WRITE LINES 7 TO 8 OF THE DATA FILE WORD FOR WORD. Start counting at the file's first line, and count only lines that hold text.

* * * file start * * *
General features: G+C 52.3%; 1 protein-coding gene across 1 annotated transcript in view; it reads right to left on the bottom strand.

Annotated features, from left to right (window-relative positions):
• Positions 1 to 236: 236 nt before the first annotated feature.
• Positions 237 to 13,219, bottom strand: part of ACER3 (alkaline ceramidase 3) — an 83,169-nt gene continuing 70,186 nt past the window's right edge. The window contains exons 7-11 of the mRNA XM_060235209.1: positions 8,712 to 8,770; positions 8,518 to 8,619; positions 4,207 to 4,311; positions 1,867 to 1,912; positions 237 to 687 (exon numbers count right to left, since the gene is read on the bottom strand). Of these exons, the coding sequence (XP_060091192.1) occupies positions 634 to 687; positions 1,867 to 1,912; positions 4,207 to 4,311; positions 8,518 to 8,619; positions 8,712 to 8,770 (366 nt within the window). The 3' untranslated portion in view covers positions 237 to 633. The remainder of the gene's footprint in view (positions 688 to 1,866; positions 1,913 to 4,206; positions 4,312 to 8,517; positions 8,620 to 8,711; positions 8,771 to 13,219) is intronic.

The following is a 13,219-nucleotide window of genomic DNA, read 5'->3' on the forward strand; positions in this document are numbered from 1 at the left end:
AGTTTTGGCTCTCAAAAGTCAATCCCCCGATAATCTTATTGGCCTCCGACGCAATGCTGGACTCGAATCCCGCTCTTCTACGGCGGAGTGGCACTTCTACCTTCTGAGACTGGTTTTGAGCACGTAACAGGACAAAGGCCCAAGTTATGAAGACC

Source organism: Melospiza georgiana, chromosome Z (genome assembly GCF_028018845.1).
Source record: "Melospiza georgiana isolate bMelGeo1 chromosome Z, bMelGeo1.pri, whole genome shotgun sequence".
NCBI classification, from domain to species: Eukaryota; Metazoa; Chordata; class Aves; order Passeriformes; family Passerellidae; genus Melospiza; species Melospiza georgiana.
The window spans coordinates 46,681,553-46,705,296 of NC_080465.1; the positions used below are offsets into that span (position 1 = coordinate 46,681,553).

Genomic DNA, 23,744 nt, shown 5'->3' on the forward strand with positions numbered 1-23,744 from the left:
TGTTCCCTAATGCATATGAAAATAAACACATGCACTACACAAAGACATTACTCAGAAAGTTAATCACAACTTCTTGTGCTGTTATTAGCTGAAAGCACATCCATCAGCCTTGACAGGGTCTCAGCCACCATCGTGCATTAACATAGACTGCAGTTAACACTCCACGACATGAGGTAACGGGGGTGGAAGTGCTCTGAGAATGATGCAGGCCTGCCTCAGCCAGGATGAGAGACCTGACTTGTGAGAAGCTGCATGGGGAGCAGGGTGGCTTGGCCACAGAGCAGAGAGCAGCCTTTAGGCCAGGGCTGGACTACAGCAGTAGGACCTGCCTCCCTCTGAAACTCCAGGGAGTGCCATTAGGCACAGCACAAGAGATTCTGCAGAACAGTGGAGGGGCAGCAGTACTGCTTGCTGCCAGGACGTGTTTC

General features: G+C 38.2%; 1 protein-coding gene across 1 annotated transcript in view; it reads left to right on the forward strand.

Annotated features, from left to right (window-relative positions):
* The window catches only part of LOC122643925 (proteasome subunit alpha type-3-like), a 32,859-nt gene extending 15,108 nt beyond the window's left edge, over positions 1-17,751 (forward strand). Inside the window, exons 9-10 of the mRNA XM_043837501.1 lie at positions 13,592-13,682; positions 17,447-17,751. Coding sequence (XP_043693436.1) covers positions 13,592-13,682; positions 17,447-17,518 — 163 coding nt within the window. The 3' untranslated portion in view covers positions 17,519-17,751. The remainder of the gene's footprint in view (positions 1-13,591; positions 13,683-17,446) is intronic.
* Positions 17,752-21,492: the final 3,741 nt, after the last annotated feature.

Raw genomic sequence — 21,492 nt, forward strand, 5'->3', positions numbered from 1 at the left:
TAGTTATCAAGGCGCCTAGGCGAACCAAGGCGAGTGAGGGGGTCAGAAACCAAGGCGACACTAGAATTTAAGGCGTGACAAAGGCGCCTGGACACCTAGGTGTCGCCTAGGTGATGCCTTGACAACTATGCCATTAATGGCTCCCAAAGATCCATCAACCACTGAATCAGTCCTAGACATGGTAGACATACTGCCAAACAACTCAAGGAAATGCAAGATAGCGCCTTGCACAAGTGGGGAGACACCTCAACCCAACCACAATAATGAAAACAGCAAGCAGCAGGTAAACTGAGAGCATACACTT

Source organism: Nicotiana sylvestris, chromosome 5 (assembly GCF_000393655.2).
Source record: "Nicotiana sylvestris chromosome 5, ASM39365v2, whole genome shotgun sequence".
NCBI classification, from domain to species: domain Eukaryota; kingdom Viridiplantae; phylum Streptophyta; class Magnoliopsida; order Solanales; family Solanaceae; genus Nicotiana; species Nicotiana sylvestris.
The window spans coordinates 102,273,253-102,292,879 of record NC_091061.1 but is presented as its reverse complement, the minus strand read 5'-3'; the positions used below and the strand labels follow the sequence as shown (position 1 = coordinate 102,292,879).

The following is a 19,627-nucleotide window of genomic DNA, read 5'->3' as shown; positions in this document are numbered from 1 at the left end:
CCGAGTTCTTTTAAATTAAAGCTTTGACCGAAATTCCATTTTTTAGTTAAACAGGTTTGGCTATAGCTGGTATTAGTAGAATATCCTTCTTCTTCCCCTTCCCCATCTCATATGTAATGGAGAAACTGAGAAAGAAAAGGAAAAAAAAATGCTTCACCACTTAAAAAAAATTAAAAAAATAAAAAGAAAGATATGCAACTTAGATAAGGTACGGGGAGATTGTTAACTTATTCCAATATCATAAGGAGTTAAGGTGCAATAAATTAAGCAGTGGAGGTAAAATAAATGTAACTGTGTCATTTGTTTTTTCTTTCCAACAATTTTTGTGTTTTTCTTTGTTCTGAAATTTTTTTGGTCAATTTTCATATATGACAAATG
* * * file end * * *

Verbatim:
Source organism: Melospiza georgiana, chromosome Z (genome assembly GCF_028018845.1).
Source record: "Melospiza georgiana isolate bMelGeo1 chromosome Z, bMelGeo1.pri, whole genome shotgun sequence".